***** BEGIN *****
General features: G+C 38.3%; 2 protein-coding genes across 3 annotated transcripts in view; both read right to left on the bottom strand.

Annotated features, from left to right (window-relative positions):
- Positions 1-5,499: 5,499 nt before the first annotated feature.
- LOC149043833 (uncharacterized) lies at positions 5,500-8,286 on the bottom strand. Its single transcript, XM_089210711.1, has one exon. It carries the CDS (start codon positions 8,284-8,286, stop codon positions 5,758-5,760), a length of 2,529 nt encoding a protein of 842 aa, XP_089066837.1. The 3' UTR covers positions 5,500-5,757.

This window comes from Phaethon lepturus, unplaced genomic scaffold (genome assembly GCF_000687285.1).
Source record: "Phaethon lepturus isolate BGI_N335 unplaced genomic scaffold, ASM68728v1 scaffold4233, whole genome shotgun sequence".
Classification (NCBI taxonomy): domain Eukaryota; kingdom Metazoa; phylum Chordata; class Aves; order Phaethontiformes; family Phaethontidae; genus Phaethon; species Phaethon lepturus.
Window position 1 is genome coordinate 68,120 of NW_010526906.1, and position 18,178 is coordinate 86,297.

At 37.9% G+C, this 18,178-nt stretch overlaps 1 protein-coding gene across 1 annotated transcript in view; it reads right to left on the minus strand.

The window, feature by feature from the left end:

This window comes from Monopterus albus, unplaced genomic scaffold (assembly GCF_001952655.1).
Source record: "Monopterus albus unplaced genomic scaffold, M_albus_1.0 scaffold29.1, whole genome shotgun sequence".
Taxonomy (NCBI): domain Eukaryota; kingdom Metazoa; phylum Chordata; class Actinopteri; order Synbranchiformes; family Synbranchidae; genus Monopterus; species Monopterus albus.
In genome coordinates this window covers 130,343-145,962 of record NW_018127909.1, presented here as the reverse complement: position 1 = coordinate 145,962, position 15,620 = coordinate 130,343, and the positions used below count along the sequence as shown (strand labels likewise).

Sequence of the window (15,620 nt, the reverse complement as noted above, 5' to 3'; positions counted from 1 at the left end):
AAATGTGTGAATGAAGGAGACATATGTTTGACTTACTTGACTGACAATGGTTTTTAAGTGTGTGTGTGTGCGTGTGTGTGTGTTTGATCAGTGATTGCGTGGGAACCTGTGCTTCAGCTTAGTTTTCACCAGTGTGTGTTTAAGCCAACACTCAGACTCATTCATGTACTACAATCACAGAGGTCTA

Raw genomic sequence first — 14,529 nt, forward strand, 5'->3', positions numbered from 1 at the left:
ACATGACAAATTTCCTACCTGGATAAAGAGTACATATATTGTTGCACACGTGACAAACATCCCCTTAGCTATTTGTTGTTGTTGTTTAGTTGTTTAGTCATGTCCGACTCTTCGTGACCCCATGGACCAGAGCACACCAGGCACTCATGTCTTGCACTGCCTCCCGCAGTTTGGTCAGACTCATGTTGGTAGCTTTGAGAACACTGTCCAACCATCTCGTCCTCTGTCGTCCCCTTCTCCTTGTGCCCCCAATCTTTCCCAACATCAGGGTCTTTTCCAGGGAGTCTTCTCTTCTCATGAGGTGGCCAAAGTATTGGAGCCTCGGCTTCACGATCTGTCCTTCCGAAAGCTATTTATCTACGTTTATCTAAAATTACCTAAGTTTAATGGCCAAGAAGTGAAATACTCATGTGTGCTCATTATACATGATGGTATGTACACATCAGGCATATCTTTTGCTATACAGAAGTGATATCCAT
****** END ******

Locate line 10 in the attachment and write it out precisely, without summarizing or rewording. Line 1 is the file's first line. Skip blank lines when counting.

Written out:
The window, feature by feature from the left end: